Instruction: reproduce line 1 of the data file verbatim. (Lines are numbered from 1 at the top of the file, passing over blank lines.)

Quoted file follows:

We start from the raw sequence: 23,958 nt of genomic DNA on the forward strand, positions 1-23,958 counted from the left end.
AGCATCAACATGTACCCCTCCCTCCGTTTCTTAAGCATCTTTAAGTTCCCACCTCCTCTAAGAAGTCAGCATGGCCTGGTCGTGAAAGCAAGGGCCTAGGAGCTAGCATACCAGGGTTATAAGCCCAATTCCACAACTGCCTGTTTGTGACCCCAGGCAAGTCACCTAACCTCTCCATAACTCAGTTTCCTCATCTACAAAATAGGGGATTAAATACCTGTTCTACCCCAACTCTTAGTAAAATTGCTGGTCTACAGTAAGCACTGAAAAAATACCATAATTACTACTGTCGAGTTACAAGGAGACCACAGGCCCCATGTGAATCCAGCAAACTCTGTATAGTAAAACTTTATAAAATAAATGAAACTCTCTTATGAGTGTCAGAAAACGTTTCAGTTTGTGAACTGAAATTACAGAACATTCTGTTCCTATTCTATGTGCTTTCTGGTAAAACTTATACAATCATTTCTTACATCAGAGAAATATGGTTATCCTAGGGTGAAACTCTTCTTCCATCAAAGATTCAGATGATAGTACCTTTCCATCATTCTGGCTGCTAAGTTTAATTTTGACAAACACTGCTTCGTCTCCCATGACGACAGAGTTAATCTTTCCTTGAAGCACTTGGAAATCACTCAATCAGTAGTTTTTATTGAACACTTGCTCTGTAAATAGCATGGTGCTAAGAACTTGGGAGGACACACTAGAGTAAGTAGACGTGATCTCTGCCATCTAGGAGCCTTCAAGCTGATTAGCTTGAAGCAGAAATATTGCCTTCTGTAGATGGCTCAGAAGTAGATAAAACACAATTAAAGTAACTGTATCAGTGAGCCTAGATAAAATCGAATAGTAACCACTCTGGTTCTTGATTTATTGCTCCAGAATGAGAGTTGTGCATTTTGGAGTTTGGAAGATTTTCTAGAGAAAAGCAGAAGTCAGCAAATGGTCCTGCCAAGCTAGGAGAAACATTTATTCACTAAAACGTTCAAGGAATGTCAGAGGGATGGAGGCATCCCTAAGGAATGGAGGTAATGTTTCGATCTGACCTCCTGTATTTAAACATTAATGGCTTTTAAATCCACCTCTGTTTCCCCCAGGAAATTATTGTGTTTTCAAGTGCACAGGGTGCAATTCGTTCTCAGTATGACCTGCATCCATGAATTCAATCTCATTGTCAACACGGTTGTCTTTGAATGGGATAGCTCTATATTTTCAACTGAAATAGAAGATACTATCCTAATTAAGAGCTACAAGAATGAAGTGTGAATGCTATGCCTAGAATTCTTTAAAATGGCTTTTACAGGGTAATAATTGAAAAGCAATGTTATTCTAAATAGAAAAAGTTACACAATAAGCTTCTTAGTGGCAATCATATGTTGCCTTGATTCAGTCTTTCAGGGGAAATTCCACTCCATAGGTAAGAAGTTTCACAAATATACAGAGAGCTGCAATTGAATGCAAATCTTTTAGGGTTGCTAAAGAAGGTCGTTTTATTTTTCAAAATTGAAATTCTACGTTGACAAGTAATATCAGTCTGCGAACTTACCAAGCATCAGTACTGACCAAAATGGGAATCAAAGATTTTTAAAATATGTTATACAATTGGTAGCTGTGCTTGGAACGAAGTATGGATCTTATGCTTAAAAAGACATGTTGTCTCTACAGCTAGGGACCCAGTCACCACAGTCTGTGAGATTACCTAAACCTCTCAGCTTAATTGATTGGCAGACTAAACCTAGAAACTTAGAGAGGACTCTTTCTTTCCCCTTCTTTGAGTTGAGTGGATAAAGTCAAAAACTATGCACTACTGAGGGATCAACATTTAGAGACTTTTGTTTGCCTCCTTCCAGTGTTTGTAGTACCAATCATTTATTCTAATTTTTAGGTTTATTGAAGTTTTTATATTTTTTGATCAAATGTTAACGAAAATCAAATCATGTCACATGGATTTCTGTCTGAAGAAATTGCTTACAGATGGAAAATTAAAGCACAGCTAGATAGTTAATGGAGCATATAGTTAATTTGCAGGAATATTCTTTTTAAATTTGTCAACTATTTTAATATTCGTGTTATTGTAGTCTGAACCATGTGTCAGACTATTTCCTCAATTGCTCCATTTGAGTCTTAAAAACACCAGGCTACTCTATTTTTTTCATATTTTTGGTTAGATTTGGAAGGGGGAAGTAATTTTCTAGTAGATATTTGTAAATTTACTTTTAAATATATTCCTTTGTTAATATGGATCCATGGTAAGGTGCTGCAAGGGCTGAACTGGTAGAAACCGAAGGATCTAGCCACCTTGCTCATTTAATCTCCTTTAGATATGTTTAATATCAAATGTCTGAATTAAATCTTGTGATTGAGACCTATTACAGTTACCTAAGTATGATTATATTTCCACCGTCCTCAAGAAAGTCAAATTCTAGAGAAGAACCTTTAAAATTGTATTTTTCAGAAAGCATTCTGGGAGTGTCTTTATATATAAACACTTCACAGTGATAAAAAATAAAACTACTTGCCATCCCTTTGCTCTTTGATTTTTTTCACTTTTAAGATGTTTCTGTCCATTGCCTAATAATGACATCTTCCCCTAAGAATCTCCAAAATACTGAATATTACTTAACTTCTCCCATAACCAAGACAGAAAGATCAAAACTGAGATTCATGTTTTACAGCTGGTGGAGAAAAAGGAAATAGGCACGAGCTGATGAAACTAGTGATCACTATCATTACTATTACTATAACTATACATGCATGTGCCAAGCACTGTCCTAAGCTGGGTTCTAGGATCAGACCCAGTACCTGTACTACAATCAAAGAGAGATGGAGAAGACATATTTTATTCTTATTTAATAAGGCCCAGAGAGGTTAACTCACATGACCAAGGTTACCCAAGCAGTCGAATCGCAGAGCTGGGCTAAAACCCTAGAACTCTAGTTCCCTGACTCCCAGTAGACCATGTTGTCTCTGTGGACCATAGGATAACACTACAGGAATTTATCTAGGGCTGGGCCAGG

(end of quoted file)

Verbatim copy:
We start from the raw sequence: 23,958 nt of genomic DNA on the forward strand, positions 1-23,958 counted from the left end.